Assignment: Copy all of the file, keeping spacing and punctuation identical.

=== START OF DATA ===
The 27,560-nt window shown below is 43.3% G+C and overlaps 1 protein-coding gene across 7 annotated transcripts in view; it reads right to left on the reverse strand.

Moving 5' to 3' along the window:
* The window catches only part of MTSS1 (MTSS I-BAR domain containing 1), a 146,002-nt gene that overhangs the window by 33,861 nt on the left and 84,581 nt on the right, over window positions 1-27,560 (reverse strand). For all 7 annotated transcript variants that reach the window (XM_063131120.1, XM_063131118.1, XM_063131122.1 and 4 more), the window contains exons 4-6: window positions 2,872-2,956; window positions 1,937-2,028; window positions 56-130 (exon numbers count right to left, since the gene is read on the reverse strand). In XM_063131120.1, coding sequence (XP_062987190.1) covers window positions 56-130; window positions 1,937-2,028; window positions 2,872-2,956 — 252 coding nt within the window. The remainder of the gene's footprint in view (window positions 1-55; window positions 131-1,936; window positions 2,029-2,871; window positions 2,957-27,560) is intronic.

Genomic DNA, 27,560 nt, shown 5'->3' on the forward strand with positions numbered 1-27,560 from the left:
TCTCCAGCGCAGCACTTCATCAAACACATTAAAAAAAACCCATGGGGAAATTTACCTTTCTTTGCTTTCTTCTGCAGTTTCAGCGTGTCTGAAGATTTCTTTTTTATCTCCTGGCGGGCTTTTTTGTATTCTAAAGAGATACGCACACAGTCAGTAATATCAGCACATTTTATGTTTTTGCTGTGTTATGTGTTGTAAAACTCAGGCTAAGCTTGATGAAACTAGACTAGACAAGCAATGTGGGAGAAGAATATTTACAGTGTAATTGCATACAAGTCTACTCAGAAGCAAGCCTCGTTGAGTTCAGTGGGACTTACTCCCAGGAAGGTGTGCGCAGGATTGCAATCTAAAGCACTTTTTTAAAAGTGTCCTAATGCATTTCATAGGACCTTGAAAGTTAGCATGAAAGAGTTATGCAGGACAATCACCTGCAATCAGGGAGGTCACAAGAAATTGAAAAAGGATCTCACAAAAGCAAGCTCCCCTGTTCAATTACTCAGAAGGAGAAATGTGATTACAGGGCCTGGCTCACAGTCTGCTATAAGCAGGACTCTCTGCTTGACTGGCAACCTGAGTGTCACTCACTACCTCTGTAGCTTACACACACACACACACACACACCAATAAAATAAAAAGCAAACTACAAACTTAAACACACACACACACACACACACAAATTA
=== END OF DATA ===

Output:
The 27,560-nt window shown below is 43.3% G+C and overlaps 1 protein-coding gene across 7 annotated transcripts in view; it reads right to left on the reverse strand.

Moving 5' to 3' along the window:
* The window catches only part of MTSS1 (MTSS I-BAR domain containing 1), a 146,002-nt gene that overhangs the window by 33,861 nt on the left and 84,581 nt on the right, over window positions 1-27,560 (reverse strand). For all 7 annotated transcript variants that reach the window (XM_063131120.1, XM_063131118.1, XM_063131122.1 and 4 more), the window contains exons 4-6: window positions 2,872-2,956; window positions 1,937-2,028; window positions 56-130 (exon numbers count right to left, since the gene is read on the reverse strand). In XM_063131120.1, coding sequence (XP_062987190.1) covers window positions 56-130; window positions 1,937-2,028; window positions 2,872-2,956 — 252 coding nt within the window. The remainder of the gene's footprint in view (window positions 1-55; window positions 131-1,936; window positions 2,029-2,871; window positions 2,957-27,560) is intronic.

Genomic DNA, 27,560 nt, shown 5'->3' on the forward strand with positions numbered 1-27,560 from the left:
TCTCCAGCGCAGCACTTCATCAAACACATTAAAAAAAACCCATGGGGAAATTTACCTTTCTTTGCTTTCTTCTGCAGTTTCAGCGTGTCTGAAGATTTCTTTTTTATCTCCTGGCGGGCTTTTTTGTATTCTAAAGAGATACGCACACAGTCAGTAATATCAGCACATTTTATGTTTTTGCTGTGTTATGTGTTGTAAAACTCAGGCTAAGCTTGATGAAACTAGACTAGACAAGCAATGTGGGAGAAGAATATTTACAGTGTAATTGCATACAAGTCTACTCAGAAGCAAGCCTCGTTGAGTTCAGTGGGACTTACTCCCAGGAAGGTGTGCGCAGGATTGCAATCTAAAGCACTTTTTTAAAAGTGTCCTAATGCATTTCATAGGACCTTGAAAGTTAGCATGAAAGAGTTATGCAGGACAATCACCTGCAATCAGGGAGGTCACAAGAAATTGAAAAAGGATCTCACAAAAGCAAGCTCCCCTGTTCAATTACTCAGAAGGAGAAATGTGATTACAGGGCCTGGCTCACAGTCTGCTATAAGCAGGACTCTCTGCTTGACTGGCAACCTGAGTGTCACTCACTACCTCTGTAGCTTACACACACACACACACACACACCAATAAAATAAAAAGCAAACTACAAACTTAAACACACACACACACACACACACAAATTA